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    Sometimes its enough to make that wheel more rounded"-Molona

  16. #16
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    That is a good question.
    I guess as they say.. as long as it's legal, then why not.
    I don't know much about CMS, so I wish I could add more to it..
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  17. #17
    Internet Toughguy Kevin Boss's Avatar
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    Yes it's fair because the client is paying for my time. If it takes me 20 hours to complete a site I'm charging for 20 hours. Whether I was setting up a CMS, coding the theme, offering support or transferring a database, I still used my time and expect to be reimbursed for it.

  18. #18
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    Of course it is OK to charge. Open source content management systems like Joomla may be very easy to install and use but customising and development requires significant skils and expertise. CMS platforms like Joomla are more like web application frameworks and it is not easy to master. IT really depends on how professionally the project is handled and how the service is provided. We are web design company who often use Joomla for client websites. All templates are designed form scratch and we write bespoke modules and components for most. In one instance it took me 3 months to develop a fairly large and complex system using Joomla. Plus we employ a fullt ime team of 6 to ensure we work professionally and can offer a good service level agreement to customers. This includes 3 hour resolution of any problems reported and well defined support procedure. Surely we cannot be expected to offer this for free. Lately many large companies have stated using open source systems Like Joomla. These companies employ professional Joomla developers to work within their team. Should they work for free as well as opposed to being paid programmer's salary's??

  19. #19
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    There is nothing wrong with using an open source solution for a client. In fact if you were to custom code a similar CMS you are talking about a year or more of work. Try making a drupal from scratch with ALL of the features and plugins.

    The client is paying for a product with a number of features. Using the open source solution lets them get a lot of core functionality for free which leaves developers with time/budget to spend on other things such as SEO, promotion, development of custom modules, more money for design, more money for testing.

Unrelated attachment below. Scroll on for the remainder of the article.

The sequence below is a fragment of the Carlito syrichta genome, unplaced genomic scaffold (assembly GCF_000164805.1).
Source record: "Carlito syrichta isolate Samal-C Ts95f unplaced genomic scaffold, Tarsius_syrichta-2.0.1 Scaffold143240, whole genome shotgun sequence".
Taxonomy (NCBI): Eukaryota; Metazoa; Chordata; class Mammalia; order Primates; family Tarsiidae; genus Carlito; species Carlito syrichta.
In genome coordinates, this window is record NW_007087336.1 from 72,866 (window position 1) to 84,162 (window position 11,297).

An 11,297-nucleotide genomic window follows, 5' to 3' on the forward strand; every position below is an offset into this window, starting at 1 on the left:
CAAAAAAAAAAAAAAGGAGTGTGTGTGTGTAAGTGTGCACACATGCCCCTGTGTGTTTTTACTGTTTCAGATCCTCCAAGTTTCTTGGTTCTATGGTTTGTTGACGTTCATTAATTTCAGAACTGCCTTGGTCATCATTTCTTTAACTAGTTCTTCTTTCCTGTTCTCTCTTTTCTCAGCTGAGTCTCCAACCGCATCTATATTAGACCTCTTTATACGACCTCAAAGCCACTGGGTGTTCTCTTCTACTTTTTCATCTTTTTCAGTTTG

The client wins as they get a very fully featured application and the developer wins because they have products that can be rolled out then enhanced, rather than coding numerous custom sites from scratch and gradually improving the source code but never matching the features of the larger open source projects.

    The only area I might hesitate in using a large open source content management system is :
    a) When scalability is essential and a basic lean system is required (drupal/joomla appear to have scalability issues unless customised)
    b) The client has highly unique requirements, which mean that an open source solution would take as long to customise as the project would take to code from scratch.

    In the commercial world I think the project just needs to get done. In most companies there isn't time to custom code everything.

  20. #20
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    Some of you guys are completely missing the point here. Clients don't really care how much 'work' you put into their site, all they care about is the end result. With a CMS based site, that includes the ease in which they can update the site and the kind of support you can offer them on an ongoing basis. Whether you use open source, commercial or in-house solutions is irrelevant as long as the total solution provided meets the clients' needs, is stable and secure and well supported (either by the developer or by third parties).

    As for pricing, again, irrelevant. You charge whatever is suitable based on the market you are targeting and your position in that market.

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    Quote Originally Posted by shadowbox View Post
    Some of you guys are completely missing the point here. Clients don't really care how much 'work' you put into their site, all they care about is the end result. With a CMS based site, that includes the ease in which they can update the site and the kind of support you can offer them on an ongoing basis. Whether you use open source, commercial or in-house solutions is irrelevant as long as the total solution provided meets the clients' needs, is stable and secure and well supported (either by the developer or by third parties).